Relations with the Cayuse never really improved, as they feared the growing numbers of pioneers entering their lands and bringing diseases that were new to the Indians. As the Whitmans devoted more time and effort toward caring for the emigrants instead of the Indians, the Cayuse grew even more suspicious. In the autumn of 1847, a measles epidemic spread from the emigrants to nearby Indian villages, killing about half the population. Marcus Whitman could not control the epidemic, and suspicions were further aroused when his treatments seemed more effective among the whites than the Indians.

The Cayuse believed that the Whitmans were practicing bad medicine against them deliberately, which in their view, was a hostile act that required retribution. A group of Cayuse held a meeting to pronounce a death sentence on Marcus Whitman. On November 29, 1847, a small group of warriors attacked the mission, killing 13, including Marcus and Narcissa Whitman, and capturing 49. Some survivors escaped, and some captives died or were ransomed. The massacre triggered a public outcry that led to U.S. retribution and set off the Cayuse War of 1848.

The “Great Grave,” housing the remains of the massacre victims

Part of the reason why this particular site affected me quite deeply is because, as a Christian, I believe in the importance of mission work, and it pains me deeply when efforts to further the Gospel are unsuccessful. There is a very informative video at the Whitman Mission visitor’s center that provides (what I think is) a well-balanced view of the event. I think Marcus and Narcissa Whitman did have good intentions, but they were woefully unprepared for the land and the people they meant to preach to. Part of this was their own fault, and part of it was simply the ignorance of the age. The vast number of factors that contributed to such a tragedy (and when I say “tragedy” I mean both the measles deaths and the deliberate killings) is partly why, I think, it is so heartbreaking.

The history of the Whitman Mission is mentioned in many historical sites and exhibits in this part of the country (including the Tamastslikt Cultural Institute), and it seems to be treated with great reverence, especially at the site itself.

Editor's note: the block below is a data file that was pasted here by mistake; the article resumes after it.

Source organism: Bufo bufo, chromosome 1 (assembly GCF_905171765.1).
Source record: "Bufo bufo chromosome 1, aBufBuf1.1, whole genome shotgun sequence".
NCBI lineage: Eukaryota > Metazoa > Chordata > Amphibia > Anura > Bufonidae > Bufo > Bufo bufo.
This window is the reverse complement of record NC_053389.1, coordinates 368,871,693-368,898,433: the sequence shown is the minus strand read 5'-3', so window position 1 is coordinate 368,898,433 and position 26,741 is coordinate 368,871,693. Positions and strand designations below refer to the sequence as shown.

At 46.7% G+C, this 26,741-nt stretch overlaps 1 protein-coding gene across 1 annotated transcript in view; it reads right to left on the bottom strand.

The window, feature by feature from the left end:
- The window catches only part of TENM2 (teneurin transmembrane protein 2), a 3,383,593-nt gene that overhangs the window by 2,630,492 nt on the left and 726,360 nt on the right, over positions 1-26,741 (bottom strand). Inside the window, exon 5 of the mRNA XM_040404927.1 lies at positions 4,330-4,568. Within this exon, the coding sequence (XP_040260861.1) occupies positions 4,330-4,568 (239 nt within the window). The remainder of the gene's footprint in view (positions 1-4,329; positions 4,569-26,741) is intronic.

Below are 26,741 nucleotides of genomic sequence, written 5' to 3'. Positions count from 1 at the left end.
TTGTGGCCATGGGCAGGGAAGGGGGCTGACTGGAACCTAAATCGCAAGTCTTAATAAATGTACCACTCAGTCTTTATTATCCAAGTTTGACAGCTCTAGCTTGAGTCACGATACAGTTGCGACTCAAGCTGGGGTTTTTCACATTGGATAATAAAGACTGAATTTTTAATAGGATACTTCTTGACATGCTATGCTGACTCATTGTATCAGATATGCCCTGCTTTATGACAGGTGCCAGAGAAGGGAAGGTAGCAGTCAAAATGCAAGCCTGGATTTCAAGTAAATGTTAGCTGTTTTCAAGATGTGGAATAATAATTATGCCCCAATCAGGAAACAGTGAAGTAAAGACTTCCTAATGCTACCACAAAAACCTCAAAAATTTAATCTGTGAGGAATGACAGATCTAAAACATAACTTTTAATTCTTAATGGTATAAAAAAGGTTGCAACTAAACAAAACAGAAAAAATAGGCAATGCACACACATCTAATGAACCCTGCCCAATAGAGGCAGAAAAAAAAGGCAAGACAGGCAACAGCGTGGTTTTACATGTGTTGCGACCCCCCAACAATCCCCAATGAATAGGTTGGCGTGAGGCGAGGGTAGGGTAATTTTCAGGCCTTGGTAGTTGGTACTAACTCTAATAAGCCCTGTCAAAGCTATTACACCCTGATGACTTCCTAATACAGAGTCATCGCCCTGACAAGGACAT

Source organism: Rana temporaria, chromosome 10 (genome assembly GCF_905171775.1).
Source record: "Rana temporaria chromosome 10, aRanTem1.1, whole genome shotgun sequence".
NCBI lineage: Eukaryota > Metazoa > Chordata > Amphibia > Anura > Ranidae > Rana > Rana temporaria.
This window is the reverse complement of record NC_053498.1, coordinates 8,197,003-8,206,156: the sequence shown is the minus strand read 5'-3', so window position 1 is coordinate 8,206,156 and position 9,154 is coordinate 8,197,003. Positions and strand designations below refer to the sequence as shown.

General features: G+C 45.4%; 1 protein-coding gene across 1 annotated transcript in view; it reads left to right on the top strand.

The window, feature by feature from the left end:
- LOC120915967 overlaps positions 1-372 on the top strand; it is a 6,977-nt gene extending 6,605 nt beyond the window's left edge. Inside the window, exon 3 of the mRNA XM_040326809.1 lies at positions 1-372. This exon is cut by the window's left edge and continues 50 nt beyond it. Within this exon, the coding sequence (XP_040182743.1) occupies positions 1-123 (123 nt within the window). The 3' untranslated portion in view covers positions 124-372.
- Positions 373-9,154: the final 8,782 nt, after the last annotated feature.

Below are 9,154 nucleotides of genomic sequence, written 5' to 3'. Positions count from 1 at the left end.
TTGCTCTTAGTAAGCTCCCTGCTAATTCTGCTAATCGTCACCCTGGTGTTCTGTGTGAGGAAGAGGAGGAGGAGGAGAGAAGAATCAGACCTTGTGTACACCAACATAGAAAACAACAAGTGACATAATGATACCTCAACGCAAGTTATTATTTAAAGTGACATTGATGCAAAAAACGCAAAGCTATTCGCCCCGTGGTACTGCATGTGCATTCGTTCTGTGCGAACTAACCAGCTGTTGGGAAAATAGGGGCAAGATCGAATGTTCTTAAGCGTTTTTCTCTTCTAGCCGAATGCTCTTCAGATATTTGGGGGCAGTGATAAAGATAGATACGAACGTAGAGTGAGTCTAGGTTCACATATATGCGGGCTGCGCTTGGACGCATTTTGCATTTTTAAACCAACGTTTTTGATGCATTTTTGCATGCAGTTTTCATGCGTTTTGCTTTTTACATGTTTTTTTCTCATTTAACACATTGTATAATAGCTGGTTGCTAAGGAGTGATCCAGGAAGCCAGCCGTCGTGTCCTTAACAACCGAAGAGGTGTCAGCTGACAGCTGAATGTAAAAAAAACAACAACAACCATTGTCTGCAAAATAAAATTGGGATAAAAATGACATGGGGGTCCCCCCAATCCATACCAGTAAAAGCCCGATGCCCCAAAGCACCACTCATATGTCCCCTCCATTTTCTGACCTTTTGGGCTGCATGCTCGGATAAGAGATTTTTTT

Memorial to the Whitmans at the top of a hill overlooking the mission’s original site

Close-up of the Whitman memorial

The area was as beautiful as it was sad.

View of the mission site, from the memorial

Surrounding farmland, some of which was once owned and cultivated by the Whitmans

A closer look at some of that farmland

Walking path near the memorial

Another view of the site (bonus wagon model)

Archaeologists have done excavating at the site and uncovered the foundations for many of the buildings, including the blacksmith and the Whitmans’ house, where they were killed.

The foundation of the Whitman house, the very spot where they died. This may have been where I started to weep.

Small-scale reproduction of the orchards at the mission

From the Whitman Mission site, I proceeded to Walla Walla itself, where I checked into my hotel before exploring the town.

As with Baker City, I didn’t take any pictures of the unspeakably adorable downtown Walla Walla area. I was too busy enjoying it. There were lots of wine bars and shops, it being in the middle of wine country, as well as clothing stories (upscale and consignment), book stores, a delightful toy store, and a variety of bistros and cafes. The hotel I chose was well within walking distance of all these delights.

I didn’t regret my change of plans for a moment, and now Walla Walla is one of the two top contenders for Where Will Em Live Next?

Photo I “borrowed” from wallawalla.org. Except for the difference in seasons, yes, it is that quaint and pretty.

3 thoughts on “Oregon Trail, Day Eight: A Fortuitous Change of Plans

  1. Sad and beautiful, as you say. :)

    I’ll pass on some wisdom a friend gave to me not long ago. It pertains to hanging your head in shame at failing to post promptly. Don’t let the blog be a tyrant. It exists for you, not you for it. It shouldn’t make you feel bad. ;)